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A Minor in hoops: Starkville Academy guard knows game

December 18, 2012

Starkville Academy's Carnail Minor (10) looks for an opening again an opponent earlier this season. (Photo by Kim Murrell, SDN)

Starkville Academy guard Carnail Minor knows basketball.

Having grown up around the sport, the Volunteer understands the game better than most athletes well beyond his years. That knowledge of the game is just one of the many things that leads Starkville Academy coach Mark Alexander to call Minor a “joy to watch.”

“What I really want to say about Carnail is that he is probably one of the smartest players I have ever coached or been around,” Alexander said. “He has a high basketball IQ. I learn myself from watching him. He is just a really smart player and on top of that, he is a really good kid. He is a ‘yes sir’ and ‘no sir’ guy. He has a great attitude and personality and has just been a joy to be around from day one.”

Minor grew up in a family of competitiveness that includes three brothers and two sisters, but of all the competitions, basketball stood out. The senior’s fondness for the sport further stems from his father Tony who coaches junior high basketball at Armstrong Middle School.

“My dad gave me a basketball when I was 2-years-old, so I have been playing basketball all my life," Minor said. "Being a coach’s son, you have to work hard every time you go to the gym. You do drills all the time. He would have me running and all of the stuff that only makes me better.”

Minor’s coach agrees with him that having a father who understands the game of basketball has only aided in the development of the young Volunteer as a player and more importantly as a leader on the court.

Alexander explains that while Minor may not be the most vocal athlete on Starkville Academy’s roster, he is more than willing to let him lead the team during games thanks to his excellence in character and the example he sets.

The task of leader is one that Minor does not take lightly, but rather says it pushes him to continuously work harder not only for himself but for the entire team of Volunteers.

“It feels good to know coach trusts me with the team and to run things during the game,” Minor said. “That trust makes me work harder, because I know that as a team we have to continue to work hard during practice and not give up.”

Last season was Minor’s first at Starkville Academy and it would have been easy for him to give up, but instead he persevered and now with the help of his teammates, things are “starting to click” and turning around for the Volunteers.

Alexander further expounded on the struggles Minor and his Starkville Academy teammates experienced in 2011.

“Last year, Carnail came in and while we were excited to have him last year was tough for him,” Alexander said. “First he had the adjustment of moving to the academy and then on the court, Brandon (Sharp) got injured so Carnail was forced to play point and that is not his true position. He’ll be the first to tell you that he is much better at the two or three, but he stepped up and did what was asked.”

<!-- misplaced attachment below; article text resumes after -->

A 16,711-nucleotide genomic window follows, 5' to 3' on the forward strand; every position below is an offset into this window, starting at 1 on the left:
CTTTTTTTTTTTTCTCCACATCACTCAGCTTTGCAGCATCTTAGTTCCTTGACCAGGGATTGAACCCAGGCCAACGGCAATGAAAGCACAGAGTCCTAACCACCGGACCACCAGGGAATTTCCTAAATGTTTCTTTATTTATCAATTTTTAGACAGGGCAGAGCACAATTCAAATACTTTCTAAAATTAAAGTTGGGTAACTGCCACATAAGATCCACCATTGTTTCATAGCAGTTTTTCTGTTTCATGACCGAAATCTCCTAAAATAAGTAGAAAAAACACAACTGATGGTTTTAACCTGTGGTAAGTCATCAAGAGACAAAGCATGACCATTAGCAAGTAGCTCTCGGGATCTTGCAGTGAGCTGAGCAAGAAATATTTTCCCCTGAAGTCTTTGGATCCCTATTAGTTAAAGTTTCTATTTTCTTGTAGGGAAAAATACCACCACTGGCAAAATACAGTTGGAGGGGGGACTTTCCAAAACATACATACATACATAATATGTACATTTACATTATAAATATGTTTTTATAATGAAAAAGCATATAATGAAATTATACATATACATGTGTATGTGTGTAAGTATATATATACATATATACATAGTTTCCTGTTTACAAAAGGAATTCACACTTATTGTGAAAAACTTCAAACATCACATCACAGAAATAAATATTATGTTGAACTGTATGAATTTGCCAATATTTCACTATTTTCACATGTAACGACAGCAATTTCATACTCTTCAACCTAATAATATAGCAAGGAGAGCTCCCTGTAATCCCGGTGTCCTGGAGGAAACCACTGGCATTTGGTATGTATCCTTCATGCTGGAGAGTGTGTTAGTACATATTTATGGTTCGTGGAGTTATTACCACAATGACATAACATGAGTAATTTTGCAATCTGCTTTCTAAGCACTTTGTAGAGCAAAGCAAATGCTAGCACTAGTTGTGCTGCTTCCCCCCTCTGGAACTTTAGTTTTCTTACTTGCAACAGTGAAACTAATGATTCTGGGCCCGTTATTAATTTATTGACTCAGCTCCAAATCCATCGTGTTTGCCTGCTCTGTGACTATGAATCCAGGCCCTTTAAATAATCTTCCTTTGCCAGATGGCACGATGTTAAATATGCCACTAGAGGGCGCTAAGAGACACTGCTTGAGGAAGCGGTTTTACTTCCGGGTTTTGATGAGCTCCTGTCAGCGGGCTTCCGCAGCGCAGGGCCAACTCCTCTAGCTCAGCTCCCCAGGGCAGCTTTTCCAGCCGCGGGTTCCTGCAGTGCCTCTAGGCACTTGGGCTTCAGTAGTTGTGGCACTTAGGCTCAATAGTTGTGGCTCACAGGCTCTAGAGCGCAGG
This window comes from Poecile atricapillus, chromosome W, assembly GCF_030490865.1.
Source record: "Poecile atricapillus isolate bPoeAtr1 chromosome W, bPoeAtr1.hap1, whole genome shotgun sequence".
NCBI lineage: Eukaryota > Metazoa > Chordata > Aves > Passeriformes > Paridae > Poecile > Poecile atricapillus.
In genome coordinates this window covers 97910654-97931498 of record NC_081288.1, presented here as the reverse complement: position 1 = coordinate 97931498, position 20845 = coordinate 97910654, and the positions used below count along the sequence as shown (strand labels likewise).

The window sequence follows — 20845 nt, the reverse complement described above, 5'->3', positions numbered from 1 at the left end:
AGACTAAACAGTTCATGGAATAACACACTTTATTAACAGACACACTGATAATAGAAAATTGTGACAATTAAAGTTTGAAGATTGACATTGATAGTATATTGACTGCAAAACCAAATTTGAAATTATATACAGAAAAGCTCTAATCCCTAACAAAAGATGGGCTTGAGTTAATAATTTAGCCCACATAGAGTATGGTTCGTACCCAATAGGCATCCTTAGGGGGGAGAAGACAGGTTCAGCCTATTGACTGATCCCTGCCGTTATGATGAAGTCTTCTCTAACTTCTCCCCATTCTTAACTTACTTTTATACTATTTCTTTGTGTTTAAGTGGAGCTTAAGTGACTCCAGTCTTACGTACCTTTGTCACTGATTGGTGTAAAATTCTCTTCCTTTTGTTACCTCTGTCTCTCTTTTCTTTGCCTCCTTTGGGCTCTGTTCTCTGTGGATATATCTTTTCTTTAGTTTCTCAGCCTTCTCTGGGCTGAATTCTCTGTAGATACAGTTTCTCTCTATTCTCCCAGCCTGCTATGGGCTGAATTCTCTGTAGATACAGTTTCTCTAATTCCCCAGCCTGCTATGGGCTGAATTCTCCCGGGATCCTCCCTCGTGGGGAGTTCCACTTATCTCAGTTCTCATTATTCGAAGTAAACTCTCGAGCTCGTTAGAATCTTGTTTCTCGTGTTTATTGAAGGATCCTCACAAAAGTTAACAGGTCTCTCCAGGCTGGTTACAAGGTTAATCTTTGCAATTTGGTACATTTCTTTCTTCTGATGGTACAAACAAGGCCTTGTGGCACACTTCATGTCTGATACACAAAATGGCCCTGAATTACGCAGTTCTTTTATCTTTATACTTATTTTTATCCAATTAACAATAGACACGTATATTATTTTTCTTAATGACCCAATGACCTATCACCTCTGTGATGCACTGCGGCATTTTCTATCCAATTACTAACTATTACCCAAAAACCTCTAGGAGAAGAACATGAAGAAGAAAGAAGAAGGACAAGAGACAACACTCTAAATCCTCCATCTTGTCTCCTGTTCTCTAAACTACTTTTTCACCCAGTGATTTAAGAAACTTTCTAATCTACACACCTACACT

Sharp has since recovered and his return to the team meant Minor could return to his natural position of shooting guard. A place where he feels comfortable and as his coach says takes the ball handling pressure off and “frees him up to shoot the ball.”

“The thing about Carnail that stands out the most is his ability to shoot the ball,” Alexander said. “He has a pretty shot and he is one of those that when he shoots, you almost expect it to go in. You don’t see a lot of guys now that are just really good shooters. That is the thing that stands out the most about him on the floor and what he brings to us basketball wise.”

Since making his return to guard, Minor’s statistics have steadily climbed from previous years. In 12 games this season, he’s averaging 14.7 points per game, while shooting 42.8 percent from the field and 32.5 percent from 3- point range. Minor has scored 19 or more points four times this year, including a season-high 28 in a road win at Oak Hill.

With all of his success on the court, it is no wonder that Minor can't help but glance towards the future, one in which he hopes to see conclude with a spot on the all-star team and his team competing for an Overall State championship.

Looking passed this season, Minor plans to continue playing basketball at the collegiate level. While he has not honed in on one certain school, Minor does know that he wants to major in teaching and coaching, so that he can impact future players like his father and coach have done for him.

Take one look at all Minor has accomplished and it seems basketball takes up the majority of Minor’s life, but that is not the case. Off the court, the senior still finds time to spend with friends and family.

It is in those off the court moments that his coach begins to see the true Minor shine through, and it is one that he can certainly appreciate and admire.

“Carnail and I are similar in a lot of ways and I think that is why we have clicked from the very beginning,” Alexander said. “If you don’t know him, he is kind of quiet and shy and reserved. He is always polite and respectful, but he just doesn’t say much. Last year when he got here, everybody said ‘hey the new kid doesn’t talk a whole lot,’ but once you get to know him and he opens up to you, he is really funny. He has a great personality and he is just one of those kids who loves to play. He loves being in the gym and rarely does he have a bad day.”

Starkville Academy is in the heart of its schedule and Minor’s time as a Volunteer might be winding down, but for him, there is no time like the present to put in the hours and to work hard towards making his goals a reality.

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